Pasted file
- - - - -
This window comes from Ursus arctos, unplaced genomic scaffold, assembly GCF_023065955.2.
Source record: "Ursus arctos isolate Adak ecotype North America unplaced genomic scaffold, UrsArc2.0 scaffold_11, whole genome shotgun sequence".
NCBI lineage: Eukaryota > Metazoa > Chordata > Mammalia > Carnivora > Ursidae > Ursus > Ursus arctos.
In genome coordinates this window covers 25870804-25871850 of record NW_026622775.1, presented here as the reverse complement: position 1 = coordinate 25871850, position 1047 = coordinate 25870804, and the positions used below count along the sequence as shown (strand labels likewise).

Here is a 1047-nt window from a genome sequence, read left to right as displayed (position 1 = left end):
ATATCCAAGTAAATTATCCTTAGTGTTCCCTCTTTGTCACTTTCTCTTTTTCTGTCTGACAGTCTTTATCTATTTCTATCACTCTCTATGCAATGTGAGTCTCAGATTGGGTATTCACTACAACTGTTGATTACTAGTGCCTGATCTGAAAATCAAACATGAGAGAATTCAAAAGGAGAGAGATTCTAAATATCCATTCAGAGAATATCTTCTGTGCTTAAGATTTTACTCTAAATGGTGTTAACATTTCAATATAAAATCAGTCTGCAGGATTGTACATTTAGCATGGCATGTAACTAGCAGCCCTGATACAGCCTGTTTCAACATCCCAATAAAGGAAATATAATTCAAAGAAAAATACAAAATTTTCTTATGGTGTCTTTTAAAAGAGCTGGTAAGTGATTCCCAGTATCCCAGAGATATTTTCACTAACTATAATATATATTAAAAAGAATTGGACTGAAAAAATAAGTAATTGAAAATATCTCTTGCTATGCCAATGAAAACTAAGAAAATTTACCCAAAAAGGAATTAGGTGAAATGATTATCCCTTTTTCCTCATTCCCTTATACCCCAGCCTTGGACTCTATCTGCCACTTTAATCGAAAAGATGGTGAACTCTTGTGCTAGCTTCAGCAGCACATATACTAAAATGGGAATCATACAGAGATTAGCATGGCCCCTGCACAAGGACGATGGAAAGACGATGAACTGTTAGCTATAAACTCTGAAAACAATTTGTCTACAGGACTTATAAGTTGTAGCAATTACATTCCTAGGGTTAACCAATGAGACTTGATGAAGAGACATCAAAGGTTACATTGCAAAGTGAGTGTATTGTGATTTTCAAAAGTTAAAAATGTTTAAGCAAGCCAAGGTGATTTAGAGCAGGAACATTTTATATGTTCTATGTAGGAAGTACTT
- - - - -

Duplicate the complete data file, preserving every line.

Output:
This window comes from Ursus arctos, unplaced genomic scaffold, assembly GCF_023065955.2.
Source record: "Ursus arctos isolate Adak ecotype North America unplaced genomic scaffold, UrsArc2.0 scaffold_11, whole genome shotgun sequence".
NCBI lineage: Eukaryota > Metazoa > Chordata > Mammalia > Carnivora > Ursidae > Ursus > Ursus arctos.
In genome coordinates this window covers 25870804-25871850 of record NW_026622775.1, presented here as the reverse complement: position 1 = coordinate 25871850, position 1047 = coordinate 25870804, and the positions used below count along the sequence as shown (strand labels likewise).

Here is a 1047-nt window from a genome sequence, read left to right as displayed (position 1 = left end):
ATATCCAAGTAAATTATCCTTAGTGTTCCCTCTTTGTCACTTTCTCTTTTTCTGTCTGACAGTCTTTATCTATTTCTATCACTCTCTATGCAATGTGAGTCTCAGATTGGGTATTCACTACAACTGTTGATTACTAGTGCCTGATCTGAAAATCAAACATGAGAGAATTCAAAAGGAGAGAGATTCTAAATATCCATTCAGAGAATATCTTCTGTGCTTAAGATTTTACTCTAAATGGTGTTAACATTTCAATATAAAATCAGTCTGCAGGATTGTACATTTAGCATGGCATGTAACTAGCAGCCCTGATACAGCCTGTTTCAACATCCCAATAAAGGAAATATAATTCAAAGAAAAATACAAAATTTTCTTATGGTGTCTTTTAAAAGAGCTGGTAAGTGATTCCCAGTATCCCAGAGATATTTTCACTAACTATAATATATATTAAAAAGAATTGGACTGAAAAAATAAGTAATTGAAAATATCTCTTGCTATGCCAATGAAAACTAAGAAAATTTACCCAAAAAGGAATTAGGTGAAATGATTATCCCTTTTTCCTCATTCCCTTATACCCCAGCCTTGGACTCTATCTGCCACTTTAATCGAAAAGATGGTGAACTCTTGTGCTAGCTTCAGCAGCACATATACTAAAATGGGAATCATACAGAGATTAGCATGGCCCCTGCACAAGGACGATGGAAAGACGATGAACTGTTAGCTATAAACTCTGAAAACAATTTGTCTACAGGACTTATAAGTTGTAGCAATTACATTCCTAGGGTTAACCAATGAGACTTGATGAAGAGACATCAAAGGTTACATTGCAAAGTGAGTGTATTGTGATTTTCAAAAGTTAAAAATGTTTAAGCAAGCCAAGGTGATTTAGAGCAGGAACATTTTATATGTTCTATGTAGGAAGTACTT